JJ begins the album with “As You Look Over the City,” which one can assume is his own personal narrative about his recent move to London, demonstrating his ability to approach the subject matter from third-person.  His guitar never seems over-bearing, and the accompaniment by his band always seems perfectly fitting to his deep croon.

While many will accuse Jeremy of staying in the same vein as his last two albums, there are definitely differences.  Point of evidence one: “It Happened Before Our Time.”  This is the first time he’s really messing with his vocal delivery, changing the pitch and the tone, both going a long way to evoke the mood of the song.  When his voice lightly echos in the background of the song, you can tell that he’s really pushing the boundaries of what he can do.  Then you have the second piece of evidence, ” Splash,” which has a quicker paced guitar line, sort of reminiscent of a more nostalgic version of The Thermals.  All the while his voice lands quietly atop his music, as it always seems to do.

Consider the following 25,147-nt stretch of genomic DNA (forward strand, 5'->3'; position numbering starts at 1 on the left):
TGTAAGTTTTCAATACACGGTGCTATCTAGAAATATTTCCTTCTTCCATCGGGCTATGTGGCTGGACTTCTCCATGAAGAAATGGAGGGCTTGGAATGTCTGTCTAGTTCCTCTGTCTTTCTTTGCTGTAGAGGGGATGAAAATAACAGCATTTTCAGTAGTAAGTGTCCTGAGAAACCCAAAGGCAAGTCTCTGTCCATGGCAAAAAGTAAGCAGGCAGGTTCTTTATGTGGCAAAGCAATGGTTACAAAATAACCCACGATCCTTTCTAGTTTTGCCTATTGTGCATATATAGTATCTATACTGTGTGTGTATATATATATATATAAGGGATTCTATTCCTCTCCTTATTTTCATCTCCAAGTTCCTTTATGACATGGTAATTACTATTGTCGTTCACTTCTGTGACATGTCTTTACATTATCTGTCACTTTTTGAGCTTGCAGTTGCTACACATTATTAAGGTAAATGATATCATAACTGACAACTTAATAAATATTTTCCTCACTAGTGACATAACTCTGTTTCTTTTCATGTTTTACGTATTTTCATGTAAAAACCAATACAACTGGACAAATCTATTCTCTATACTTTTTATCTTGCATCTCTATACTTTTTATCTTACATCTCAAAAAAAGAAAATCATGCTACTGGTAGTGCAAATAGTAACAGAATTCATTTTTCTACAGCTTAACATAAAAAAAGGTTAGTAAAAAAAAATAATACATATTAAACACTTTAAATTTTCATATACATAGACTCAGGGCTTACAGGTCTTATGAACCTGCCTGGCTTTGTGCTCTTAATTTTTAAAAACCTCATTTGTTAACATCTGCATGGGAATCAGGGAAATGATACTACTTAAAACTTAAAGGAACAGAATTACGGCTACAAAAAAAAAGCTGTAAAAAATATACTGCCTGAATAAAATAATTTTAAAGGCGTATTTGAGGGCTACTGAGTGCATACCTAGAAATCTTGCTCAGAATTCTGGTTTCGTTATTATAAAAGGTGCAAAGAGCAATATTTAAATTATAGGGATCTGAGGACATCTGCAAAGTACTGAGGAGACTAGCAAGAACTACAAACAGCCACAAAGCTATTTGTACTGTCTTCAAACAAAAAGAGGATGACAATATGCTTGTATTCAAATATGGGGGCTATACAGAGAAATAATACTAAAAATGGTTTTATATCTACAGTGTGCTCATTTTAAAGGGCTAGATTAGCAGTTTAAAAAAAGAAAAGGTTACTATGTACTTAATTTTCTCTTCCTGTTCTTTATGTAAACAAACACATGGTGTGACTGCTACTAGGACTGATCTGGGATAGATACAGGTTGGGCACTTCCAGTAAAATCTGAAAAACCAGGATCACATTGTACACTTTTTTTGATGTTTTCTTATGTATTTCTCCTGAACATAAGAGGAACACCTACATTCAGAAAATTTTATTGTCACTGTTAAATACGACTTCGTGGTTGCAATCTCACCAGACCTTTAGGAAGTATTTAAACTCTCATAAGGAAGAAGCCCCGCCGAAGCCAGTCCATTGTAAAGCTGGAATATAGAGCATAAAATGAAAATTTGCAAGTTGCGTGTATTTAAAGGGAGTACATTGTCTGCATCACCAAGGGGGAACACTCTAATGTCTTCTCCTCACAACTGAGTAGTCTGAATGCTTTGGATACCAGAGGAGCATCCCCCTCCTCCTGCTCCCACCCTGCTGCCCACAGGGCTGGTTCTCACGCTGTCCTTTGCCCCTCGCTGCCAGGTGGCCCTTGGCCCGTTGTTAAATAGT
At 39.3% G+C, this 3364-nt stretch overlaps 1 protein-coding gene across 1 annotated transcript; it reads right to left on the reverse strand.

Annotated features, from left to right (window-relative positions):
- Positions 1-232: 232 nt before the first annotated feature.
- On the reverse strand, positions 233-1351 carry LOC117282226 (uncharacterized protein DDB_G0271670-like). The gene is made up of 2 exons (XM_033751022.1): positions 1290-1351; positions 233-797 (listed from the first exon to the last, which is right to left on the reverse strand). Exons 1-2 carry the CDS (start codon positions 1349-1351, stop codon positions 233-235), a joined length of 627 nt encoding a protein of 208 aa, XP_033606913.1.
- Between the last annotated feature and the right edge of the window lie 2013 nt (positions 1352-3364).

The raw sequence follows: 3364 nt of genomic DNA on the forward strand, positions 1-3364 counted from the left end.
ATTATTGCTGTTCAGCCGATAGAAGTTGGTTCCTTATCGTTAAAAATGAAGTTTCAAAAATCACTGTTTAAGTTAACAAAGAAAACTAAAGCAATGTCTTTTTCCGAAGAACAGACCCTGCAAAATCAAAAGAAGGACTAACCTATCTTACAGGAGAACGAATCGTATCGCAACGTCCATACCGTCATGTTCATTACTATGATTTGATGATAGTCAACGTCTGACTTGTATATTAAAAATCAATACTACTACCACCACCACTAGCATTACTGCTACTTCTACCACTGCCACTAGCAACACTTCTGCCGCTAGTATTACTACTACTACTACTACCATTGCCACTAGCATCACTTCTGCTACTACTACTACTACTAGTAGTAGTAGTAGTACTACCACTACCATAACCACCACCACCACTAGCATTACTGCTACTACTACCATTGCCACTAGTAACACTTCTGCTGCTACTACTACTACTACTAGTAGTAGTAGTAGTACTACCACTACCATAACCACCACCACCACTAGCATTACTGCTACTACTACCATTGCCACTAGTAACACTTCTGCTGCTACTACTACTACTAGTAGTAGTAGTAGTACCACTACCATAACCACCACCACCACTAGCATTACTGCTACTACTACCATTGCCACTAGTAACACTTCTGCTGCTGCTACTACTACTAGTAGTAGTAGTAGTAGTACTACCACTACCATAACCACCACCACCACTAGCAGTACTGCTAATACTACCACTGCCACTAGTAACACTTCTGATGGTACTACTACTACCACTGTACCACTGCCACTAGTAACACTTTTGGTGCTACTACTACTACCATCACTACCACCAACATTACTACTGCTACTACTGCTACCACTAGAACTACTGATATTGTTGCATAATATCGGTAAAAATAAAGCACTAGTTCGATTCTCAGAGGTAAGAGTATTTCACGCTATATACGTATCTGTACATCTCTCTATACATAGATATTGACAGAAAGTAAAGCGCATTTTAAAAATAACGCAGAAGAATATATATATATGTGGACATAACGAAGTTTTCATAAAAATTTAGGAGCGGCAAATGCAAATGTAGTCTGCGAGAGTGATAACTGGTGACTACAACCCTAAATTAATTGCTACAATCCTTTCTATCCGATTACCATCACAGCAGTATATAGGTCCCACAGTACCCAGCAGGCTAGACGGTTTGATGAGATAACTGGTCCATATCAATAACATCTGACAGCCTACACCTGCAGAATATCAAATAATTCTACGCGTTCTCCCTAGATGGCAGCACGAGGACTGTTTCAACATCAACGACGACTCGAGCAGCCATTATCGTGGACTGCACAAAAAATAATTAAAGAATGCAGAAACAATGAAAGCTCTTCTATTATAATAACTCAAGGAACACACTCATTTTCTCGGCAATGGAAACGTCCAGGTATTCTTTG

One of the best things about Jeremy Jay is that while he sounds so familiar, he definitely has a taste all his own.  You can see his constant form of wondering, especially in the way that he writes his lyrics.  Take, for example, “Someday Somewhere,” where the chorus itself evokes that sense of search, or that sense of longing for something. He’s often in his own world, dancing around, using that speak-sing approach that was made known by his mentor of sorts, Calvin Johnson.  You combine that approach with his lyrics and you are left wondering, but in an involved sort of way, as listeners should be.

Everything about Splash really does sound familiar, but as the album takes a turn near the end, starting with “Why is This Feeling So Strong,” you get the feeling that Jeremy Jay is about to make his move; at times it almost feels as if he’s about to let loose a power chord to just blow you away, yet as always, he refrains.   He’s got one more album coming out this year, and the way he’s pushing his sound, who knows exactly where that record will end up, but we can only hope that he continues to put out consistently enjoyable collections of songs such as this.

[audio:http://austintownhall.com/wp-content/uploads/2010/05/01-As-You-Look-Over-The-City.mp3]